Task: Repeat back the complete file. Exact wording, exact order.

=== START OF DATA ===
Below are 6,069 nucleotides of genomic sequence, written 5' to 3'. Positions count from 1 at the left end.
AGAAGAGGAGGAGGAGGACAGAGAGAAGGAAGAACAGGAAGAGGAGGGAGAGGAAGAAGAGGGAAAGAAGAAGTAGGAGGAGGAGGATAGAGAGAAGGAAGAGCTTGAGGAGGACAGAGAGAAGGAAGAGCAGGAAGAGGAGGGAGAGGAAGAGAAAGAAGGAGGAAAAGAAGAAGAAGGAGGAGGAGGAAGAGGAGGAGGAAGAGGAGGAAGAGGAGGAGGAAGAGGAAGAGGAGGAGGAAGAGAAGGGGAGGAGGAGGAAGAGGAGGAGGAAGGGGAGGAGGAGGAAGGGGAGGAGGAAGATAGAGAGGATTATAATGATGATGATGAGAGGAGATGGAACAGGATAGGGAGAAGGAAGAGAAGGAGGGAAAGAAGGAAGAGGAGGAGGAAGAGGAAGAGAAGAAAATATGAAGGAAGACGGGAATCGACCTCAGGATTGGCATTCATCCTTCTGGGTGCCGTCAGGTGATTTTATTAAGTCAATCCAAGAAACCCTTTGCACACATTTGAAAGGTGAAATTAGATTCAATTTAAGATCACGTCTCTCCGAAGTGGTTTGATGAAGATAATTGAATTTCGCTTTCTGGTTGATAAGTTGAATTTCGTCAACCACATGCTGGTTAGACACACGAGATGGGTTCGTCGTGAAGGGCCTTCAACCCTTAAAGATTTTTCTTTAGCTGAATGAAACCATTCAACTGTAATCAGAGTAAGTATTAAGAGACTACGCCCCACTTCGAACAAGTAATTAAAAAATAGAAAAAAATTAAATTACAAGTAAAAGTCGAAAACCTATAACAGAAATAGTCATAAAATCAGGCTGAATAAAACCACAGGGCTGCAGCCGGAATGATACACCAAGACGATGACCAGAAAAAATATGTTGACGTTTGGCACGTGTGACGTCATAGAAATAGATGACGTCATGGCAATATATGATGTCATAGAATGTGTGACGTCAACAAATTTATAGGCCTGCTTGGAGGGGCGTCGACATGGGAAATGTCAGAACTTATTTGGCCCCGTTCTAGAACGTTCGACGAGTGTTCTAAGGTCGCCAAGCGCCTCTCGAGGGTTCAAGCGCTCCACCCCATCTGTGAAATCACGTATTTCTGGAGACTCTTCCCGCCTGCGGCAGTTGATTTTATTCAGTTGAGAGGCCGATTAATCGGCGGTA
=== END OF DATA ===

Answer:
Below are 6,069 nucleotides of genomic sequence, written 5' to 3'. Positions count from 1 at the left end.
AGAAGAGGAGGAGGAGGACAGAGAGAAGGAAGAACAGGAAGAGGAGGGAGAGGAAGAAGAGGGAAAGAAGAAGTAGGAGGAGGAGGATAGAGAGAAGGAAGAGCTTGAGGAGGACAGAGAGAAGGAAGAGCAGGAAGAGGAGGGAGAGGAAGAGAAAGAAGGAGGAAAAGAAGAAGAAGGAGGAGGAGGAAGAGGAGGAGGAAGAGGAGGAAGAGGAGGAGGAAGAGGAAGAGGAGGAGGAAGAGAAGGGGAGGAGGAGGAAGAGGAGGAGGAAGGGGAGGAGGAGGAAGGGGAGGAGGAAGATAGAGAGGATTATAATGATGATGATGAGAGGAGATGGAACAGGATAGGGAGAAGGAAGAGAAGGAGGGAAAGAAGGAAGAGGAGGAGGAAGAGGAAGAGAAGAAAATATGAAGGAAGACGGGAATCGACCTCAGGATTGGCATTCATCCTTCTGGGTGCCGTCAGGTGATTTTATTAAGTCAATCCAAGAAACCCTTTGCACACATTTGAAAGGTGAAATTAGATTCAATTTAAGATCACGTCTCTCCGAAGTGGTTTGATGAAGATAATTGAATTTCGCTTTCTGGTTGATAAGTTGAATTTCGTCAACCACATGCTGGTTAGACACACGAGATGGGTTCGTCGTGAAGGGCCTTCAACCCTTAAAGATTTTTCTTTAGCTGAATGAAACCATTCAACTGTAATCAGAGTAAGTATTAAGAGACTACGCCCCACTTCGAACAAGTAATTAAAAAATAGAAAAAAATTAAATTACAAGTAAAAGTCGAAAACCTATAACAGAAATAGTCATAAAATCAGGCTGAATAAAACCACAGGGCTGCAGCCGGAATGATACACCAAGACGATGACCAGAAAAAATATGTTGACGTTTGGCACGTGTGACGTCATAGAAATAGATGACGTCATGGCAATATATGATGTCATAGAATGTGTGACGTCAACAAATTTATAGGCCTGCTTGGAGGGGCGTCGACATGGGAAATGTCAGAACTTATTTGGCCCCGTTCTAGAACGTTCGACGAGTGTTCTAAGGTCGCCAAGCGCCTCTCGAGGGTTCAAGCGCTCCACCCCATCTGTGAAATCACGTATTTCTGGAGACTCTTCCCGCCTGCGGCAGTTGATTTTATTCAGTTGAGAGGCCGATTAATCGGCGGTA